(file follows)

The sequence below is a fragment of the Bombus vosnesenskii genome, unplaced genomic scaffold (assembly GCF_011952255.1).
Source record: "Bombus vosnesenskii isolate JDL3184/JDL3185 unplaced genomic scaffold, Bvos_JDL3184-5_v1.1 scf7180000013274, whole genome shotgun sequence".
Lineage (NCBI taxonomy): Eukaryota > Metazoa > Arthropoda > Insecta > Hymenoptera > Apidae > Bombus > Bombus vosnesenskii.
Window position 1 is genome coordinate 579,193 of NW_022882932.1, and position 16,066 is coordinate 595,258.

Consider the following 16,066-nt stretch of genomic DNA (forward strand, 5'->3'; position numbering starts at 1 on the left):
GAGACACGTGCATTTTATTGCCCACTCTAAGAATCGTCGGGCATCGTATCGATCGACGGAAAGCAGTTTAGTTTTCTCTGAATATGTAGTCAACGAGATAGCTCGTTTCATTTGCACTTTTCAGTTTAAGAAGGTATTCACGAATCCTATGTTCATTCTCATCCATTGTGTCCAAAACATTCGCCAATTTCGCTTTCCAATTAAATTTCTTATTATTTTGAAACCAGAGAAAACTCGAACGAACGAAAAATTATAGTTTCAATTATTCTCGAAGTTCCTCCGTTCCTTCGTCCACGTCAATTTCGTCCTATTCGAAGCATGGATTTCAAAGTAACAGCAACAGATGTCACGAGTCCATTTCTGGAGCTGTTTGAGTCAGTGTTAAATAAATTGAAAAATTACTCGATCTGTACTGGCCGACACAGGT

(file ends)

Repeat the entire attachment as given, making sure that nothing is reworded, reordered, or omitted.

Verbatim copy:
The sequence below is a fragment of the Bombus vosnesenskii genome, unplaced genomic scaffold (assembly GCF_011952255.1).
Source record: "Bombus vosnesenskii isolate JDL3184/JDL3185 unplaced genomic scaffold, Bvos_JDL3184-5_v1.1 scf7180000013274, whole genome shotgun sequence".
Lineage (NCBI taxonomy): Eukaryota > Metazoa > Arthropoda > Insecta > Hymenoptera > Apidae > Bombus > Bombus vosnesenskii.
Window position 1 is genome coordinate 579,193 of NW_022882932.1, and position 16,066 is coordinate 595,258.

Consider the following 16,066-nt stretch of genomic DNA (forward strand, 5'->3'; position numbering starts at 1 on the left):
GAGACACGTGCATTTTATTGCCCACTCTAAGAATCGTCGGGCATCGTATCGATCGACGGAAAGCAGTTTAGTTTTCTCTGAATATGTAGTCAACGAGATAGCTCGTTTCATTTGCACTTTTCAGTTTAAGAAGGTATTCACGAATCCTATGTTCATTCTCATCCATTGTGTCCAAAACATTCGCCAATTTCGCTTTCCAATTAAATTTCTTATTATTTTGAAACCAGAGAAAACTCGAACGAACGAAAAATTATAGTTTCAATTATTCTCGAAGTTCCTCCGTTCCTTCGTCCACGTCAATTTCGTCCTATTCGAAGCATGGATTTCAAAGTAACAGCAACAGATGTCACGAGTCCATTTCTGGAGCTGTTTGAGTCAGTGTTAAATAAATTGAAAAATTACTCGATCTGTACTGGCCGACACAGGT